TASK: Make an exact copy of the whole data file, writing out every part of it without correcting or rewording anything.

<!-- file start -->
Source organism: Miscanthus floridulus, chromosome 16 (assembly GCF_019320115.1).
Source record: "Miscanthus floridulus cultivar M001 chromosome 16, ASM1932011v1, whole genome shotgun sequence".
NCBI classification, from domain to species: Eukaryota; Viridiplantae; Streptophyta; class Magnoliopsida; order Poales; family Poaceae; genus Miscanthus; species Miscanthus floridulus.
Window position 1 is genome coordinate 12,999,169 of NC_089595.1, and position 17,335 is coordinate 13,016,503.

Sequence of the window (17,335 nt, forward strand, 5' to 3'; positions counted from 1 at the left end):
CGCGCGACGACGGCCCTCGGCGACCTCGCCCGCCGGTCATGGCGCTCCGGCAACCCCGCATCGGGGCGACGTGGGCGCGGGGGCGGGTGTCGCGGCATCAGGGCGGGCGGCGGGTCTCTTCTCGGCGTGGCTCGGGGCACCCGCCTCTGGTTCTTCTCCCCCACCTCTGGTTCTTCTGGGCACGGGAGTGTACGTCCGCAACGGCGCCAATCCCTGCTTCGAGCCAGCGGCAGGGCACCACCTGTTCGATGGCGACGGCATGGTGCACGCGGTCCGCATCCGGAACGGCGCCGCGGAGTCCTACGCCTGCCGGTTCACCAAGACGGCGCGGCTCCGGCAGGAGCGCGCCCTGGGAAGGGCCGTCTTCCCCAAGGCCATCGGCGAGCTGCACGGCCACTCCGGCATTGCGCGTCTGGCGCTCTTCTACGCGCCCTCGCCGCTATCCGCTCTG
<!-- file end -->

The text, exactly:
Source organism: Miscanthus floridulus, chromosome 16 (assembly GCF_019320115.1).
Source record: "Miscanthus floridulus cultivar M001 chromosome 16, ASM1932011v1, whole genome shotgun sequence".
NCBI classification, from domain to species: Eukaryota; Viridiplantae; Streptophyta; class Magnoliopsida; order Poales; family Poaceae; genus Miscanthus; species Miscanthus floridulus.
Window position 1 is genome coordinate 12,999,169 of NC_089595.1, and position 17,335 is coordinate 13,016,503.

Sequence of the window (17,335 nt, forward strand, 5' to 3'; positions counted from 1 at the left end):
CGCGCGACGACGGCCCTCGGCGACCTCGCCCGCCGGTCATGGCGCTCCGGCAACCCCGCATCGGGGCGACGTGGGCGCGGGGGCGGGTGTCGCGGCATCAGGGCGGGCGGCGGGTCTCTTCTCGGCGTGGCTCGGGGCACCCGCCTCTGGTTCTTCTCCCCCACCTCTGGTTCTTCTGGGCACGGGAGTGTACGTCCGCAACGGCGCCAATCCCTGCTTCGAGCCAGCGGCAGGGCACCACCTGTTCGATGGCGACGGCATGGTGCACGCGGTCCGCATCCGGAACGGCGCCGCGGAGTCCTACGCCTGCCGGTTCACCAAGACGGCGCGGCTCCGGCAGGAGCGCGCCCTGGGAAGGGCCGTCTTCCCCAAGGCCATCGGCGAGCTGCACGGCCACTCCGGCATTGCGCGTCTGGCGCTCTTCTACGCGCCCTCGCCGCTATCCGCTCTG